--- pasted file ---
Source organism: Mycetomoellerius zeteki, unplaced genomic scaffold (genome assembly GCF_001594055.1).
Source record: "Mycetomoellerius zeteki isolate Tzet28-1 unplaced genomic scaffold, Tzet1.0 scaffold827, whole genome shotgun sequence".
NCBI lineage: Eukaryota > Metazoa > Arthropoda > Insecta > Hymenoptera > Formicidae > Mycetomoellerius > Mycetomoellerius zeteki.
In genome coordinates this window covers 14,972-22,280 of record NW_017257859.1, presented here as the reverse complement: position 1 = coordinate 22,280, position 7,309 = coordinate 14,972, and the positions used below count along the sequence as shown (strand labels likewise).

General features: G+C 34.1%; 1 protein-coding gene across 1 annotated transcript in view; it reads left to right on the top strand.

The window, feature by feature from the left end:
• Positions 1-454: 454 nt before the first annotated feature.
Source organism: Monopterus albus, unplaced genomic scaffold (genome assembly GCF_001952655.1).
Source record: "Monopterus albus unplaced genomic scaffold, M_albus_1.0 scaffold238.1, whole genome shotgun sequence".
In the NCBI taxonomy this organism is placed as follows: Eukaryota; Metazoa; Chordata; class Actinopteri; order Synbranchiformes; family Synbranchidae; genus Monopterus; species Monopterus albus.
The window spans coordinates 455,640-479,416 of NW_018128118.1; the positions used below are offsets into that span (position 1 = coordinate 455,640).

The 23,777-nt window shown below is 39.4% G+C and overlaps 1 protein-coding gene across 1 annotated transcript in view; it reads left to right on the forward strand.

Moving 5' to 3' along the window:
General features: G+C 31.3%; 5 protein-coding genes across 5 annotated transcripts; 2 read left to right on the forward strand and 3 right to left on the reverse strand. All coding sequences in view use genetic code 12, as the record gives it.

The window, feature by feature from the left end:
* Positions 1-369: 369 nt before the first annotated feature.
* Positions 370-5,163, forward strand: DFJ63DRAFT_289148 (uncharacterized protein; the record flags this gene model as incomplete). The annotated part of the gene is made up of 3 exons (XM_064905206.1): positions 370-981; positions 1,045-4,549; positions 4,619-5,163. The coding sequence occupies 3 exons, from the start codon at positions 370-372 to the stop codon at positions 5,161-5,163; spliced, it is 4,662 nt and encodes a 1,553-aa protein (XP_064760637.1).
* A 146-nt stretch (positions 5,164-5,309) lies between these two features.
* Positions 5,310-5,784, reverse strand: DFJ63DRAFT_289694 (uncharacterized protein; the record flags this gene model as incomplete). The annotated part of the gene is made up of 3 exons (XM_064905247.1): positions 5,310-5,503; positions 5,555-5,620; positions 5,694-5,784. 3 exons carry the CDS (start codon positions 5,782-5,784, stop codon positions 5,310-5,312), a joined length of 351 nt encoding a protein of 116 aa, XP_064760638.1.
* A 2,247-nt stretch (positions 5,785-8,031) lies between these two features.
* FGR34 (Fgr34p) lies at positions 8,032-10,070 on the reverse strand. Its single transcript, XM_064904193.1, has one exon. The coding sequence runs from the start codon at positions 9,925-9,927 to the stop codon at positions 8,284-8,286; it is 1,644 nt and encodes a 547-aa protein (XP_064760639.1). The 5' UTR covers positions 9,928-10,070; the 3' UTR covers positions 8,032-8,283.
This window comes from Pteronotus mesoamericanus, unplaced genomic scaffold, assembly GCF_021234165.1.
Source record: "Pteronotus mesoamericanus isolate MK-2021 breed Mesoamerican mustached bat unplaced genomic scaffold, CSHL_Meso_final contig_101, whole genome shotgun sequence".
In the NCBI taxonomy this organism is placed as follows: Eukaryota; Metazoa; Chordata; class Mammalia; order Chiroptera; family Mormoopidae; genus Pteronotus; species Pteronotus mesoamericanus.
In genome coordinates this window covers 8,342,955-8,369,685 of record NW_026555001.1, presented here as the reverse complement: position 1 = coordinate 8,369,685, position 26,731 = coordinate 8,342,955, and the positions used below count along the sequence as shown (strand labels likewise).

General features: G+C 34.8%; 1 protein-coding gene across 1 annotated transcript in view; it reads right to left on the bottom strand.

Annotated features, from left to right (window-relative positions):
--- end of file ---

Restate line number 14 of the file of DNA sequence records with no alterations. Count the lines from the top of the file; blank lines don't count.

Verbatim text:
General features: G+C 31.3%; 5 protein-coding genes across 5 annotated transcripts; 2 read left to right on the forward strand and 3 right to left on the reverse strand. All coding sequences in view use genetic code 12, as the record gives it.